Mad Men’s Don Draper said it best: “If you don’t like what is being said, then change the conversation.” The Royals certainly couldn’t like the conversations being had after last night’s 19-1 loss to the Cleveland Indians which included a historically poor pitching performance from off-season acquisition Vince Mazzaro. Thus, they changed the water cooler banter with the ascension of prized pitching prospect Danny Duffy.
That’s not to take anything away from Duffy, who is a stellar prospect with a high MLB ceiling that fans can expect to remain in the Royals rotation for a very, very long time. He’s a “get your jersey now” type of talent. But that doesn’t change the fact that the conversation surrounding the Royals this morning is about the lack of pitching talent in the major leagues. While the Royals hitting sits at or near the top of the American League in several categories, it’s the starting pitching in particular that keeps the Royals out of playoff contention.
But it was not until last night’s 19-run drubbing at the hands of the Indians line-up that enough was literally enough. In the past, fans would say the Royals need pitching help. Now, they were a laughingstock. Whether or not that is valid based on a one-game performance, especially since the Royals are sitting at .500 with their best days ahead, it doesn't matter. Perception is everything. And the perception of last night is that the Royals’ pitching stinks.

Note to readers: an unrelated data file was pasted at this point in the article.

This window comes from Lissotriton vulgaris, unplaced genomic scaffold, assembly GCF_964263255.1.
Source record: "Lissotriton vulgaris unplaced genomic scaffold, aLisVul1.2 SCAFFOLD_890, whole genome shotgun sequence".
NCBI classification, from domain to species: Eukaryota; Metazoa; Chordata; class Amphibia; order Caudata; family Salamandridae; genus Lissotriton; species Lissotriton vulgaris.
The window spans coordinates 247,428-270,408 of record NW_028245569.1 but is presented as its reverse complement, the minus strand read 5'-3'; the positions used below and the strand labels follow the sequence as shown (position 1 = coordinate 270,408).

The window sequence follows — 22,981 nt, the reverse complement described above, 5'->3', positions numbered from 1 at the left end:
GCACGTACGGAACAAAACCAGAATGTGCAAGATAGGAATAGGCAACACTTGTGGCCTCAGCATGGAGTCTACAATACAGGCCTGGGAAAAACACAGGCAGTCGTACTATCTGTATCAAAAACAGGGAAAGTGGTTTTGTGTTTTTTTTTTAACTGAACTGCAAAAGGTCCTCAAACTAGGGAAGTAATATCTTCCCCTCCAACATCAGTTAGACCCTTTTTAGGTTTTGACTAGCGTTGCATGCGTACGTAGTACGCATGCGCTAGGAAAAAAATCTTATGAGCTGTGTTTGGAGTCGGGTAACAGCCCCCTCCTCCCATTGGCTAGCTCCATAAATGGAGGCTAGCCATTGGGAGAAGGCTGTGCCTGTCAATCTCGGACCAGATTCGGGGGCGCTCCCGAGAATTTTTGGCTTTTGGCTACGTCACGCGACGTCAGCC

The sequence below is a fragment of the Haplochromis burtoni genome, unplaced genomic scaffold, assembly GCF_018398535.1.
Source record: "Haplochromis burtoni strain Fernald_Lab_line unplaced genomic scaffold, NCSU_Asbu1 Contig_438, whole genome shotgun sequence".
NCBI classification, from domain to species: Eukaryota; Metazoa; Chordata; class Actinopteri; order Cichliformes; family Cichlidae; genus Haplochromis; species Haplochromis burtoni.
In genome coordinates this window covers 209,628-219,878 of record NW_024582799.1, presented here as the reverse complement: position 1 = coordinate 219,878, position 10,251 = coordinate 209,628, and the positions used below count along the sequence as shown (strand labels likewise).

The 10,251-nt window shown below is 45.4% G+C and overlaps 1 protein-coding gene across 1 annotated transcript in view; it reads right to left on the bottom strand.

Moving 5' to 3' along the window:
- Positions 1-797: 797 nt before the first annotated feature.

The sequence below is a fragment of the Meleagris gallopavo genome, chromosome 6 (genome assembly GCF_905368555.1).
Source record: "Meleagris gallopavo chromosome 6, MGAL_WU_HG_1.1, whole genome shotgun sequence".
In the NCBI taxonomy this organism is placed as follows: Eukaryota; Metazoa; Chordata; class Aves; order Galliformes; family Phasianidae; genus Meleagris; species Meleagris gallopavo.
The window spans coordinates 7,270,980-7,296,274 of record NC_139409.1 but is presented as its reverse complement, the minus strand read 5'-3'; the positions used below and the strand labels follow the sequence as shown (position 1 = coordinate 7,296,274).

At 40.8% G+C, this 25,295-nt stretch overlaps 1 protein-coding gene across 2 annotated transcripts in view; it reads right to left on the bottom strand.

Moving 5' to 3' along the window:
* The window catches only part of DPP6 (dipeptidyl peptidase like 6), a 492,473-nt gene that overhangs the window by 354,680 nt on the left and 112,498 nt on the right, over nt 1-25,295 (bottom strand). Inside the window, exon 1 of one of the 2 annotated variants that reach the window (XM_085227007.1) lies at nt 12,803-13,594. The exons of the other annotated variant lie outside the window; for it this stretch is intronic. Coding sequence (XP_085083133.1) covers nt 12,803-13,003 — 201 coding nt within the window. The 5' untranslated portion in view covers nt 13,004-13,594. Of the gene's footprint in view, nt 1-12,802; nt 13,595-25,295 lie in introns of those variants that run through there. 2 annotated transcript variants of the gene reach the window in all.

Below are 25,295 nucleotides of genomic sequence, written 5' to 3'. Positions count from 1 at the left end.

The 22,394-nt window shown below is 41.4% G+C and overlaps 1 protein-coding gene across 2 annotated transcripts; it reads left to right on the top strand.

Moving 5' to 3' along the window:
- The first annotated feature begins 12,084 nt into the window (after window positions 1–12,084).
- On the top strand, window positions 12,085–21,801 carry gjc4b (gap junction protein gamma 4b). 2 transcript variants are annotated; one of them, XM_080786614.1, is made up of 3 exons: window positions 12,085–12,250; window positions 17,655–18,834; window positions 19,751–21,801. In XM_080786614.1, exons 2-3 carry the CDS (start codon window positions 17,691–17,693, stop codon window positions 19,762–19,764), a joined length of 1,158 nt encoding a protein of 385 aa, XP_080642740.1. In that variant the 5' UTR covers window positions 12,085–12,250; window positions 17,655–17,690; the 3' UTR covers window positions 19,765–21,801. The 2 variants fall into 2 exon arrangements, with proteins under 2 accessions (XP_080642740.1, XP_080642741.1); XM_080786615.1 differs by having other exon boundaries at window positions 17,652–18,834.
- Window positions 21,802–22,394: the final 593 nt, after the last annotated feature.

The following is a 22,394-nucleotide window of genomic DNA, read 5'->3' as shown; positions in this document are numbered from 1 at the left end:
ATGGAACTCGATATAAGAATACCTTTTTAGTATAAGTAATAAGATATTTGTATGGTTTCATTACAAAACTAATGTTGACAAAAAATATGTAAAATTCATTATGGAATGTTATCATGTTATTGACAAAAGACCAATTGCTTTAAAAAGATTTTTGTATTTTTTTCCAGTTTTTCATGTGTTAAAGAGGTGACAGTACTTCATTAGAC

So it shouldn’t be a shock that Dayton Moore conducted more pitching oriented transactions last night than a clerk at an Ace Cash Express. Kyle Davies was shelved. Everett Teaford was called up. Vin Mazzaro was demoted. Then came the grand finale — a news story on a level that could supercede the current conversation: the arrival of another one of KC’s super prospects.
Few stories provide the surge of fan adrenaline than than the ascension of a heralded rookie, and the Royals have already enjoyed such conversation just several days ago with Eric Hosmer. Duffy certainly earned his way to the majors at some point this season, but don’t think for a minute that this timing wasn’t specifically timed to stifle the laughter (or sorrow) from last night’s performance. This was Dayton Moore doing his best Donald Draper all the way.